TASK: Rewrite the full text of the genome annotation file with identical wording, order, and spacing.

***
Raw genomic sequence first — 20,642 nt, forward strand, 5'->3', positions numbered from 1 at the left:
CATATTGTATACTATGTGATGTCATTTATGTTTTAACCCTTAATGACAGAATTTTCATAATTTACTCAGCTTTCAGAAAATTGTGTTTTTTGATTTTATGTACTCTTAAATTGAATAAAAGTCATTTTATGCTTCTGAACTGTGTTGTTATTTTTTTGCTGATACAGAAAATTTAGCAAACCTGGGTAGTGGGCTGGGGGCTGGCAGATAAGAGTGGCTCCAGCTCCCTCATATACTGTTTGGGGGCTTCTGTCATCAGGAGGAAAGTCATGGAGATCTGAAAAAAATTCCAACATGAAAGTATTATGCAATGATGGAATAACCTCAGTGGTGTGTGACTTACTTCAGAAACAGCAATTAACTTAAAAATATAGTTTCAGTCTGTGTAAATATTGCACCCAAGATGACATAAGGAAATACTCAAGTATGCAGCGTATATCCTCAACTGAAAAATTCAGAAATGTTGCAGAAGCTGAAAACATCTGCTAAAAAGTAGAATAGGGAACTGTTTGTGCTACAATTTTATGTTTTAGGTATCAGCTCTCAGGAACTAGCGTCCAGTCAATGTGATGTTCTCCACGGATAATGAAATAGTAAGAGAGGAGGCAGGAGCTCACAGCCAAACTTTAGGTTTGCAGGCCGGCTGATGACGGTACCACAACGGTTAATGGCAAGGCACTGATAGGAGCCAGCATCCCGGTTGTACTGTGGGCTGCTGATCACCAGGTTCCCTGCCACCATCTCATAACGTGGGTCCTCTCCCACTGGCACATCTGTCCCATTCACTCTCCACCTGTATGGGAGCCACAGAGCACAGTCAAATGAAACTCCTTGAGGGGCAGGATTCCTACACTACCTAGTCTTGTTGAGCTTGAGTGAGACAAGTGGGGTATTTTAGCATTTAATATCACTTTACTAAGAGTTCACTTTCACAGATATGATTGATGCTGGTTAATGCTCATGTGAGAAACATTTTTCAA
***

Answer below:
Raw genomic sequence first — 20,642 nt, forward strand, 5'->3', positions numbered from 1 at the left:
CATATTGTATACTATGTGATGTCATTTATGTTTTAACCCTTAATGACAGAATTTTCATAATTTACTCAGCTTTCAGAAAATTGTGTTTTTTGATTTTATGTACTCTTAAATTGAATAAAAGTCATTTTATGCTTCTGAACTGTGTTGTTATTTTTTTGCTGATACAGAAAATTTAGCAAACCTGGGTAGTGGGCTGGGGGCTGGCAGATAAGAGTGGCTCCAGCTCCCTCATATACTGTTTGGGGGCTTCTGTCATCAGGAGGAAAGTCATGGAGATCTGAAAAAAATTCCAACATGAAAGTATTATGCAATGATGGAATAACCTCAGTGGTGTGTGACTTACTTCAGAAACAGCAATTAACTTAAAAATATAGTTTCAGTCTGTGTAAATATTGCACCCAAGATGACATAAGGAAATACTCAAGTATGCAGCGTATATCCTCAACTGAAAAATTCAGAAATGTTGCAGAAGCTGAAAACATCTGCTAAAAAGTAGAATAGGGAACTGTTTGTGCTACAATTTTATGTTTTAGGTATCAGCTCTCAGGAACTAGCGTCCAGTCAATGTGATGTTCTCCACGGATAATGAAATAGTAAGAGAGGAGGCAGGAGCTCACAGCCAAACTTTAGGTTTGCAGGCCGGCTGATGACGGTACCACAACGGTTAATGGCAAGGCACTGATAGGAGCCAGCATCCCGGTTGTACTGTGGGCTGCTGATCACCAGGTTCCCTGCCACCATCTCATAACGTGGGTCCTCTCCCACTGGCACATCTGTCCCATTCACTCTCCACCTGTATGGGAGCCACAGAGCACAGTCAAATGAAACTCCTTGAGGGGCAGGATTCCTACACTACCTAGTCTTGTTGAGCTTGAGTGAGACAAGTGGGGTATTTTAGCATTTAATATCACTTTACTAAGAGTTCACTTTCACAGATATGATTGATGCTGGTTAATGCTCATGTGAGAAACATTTTTCAA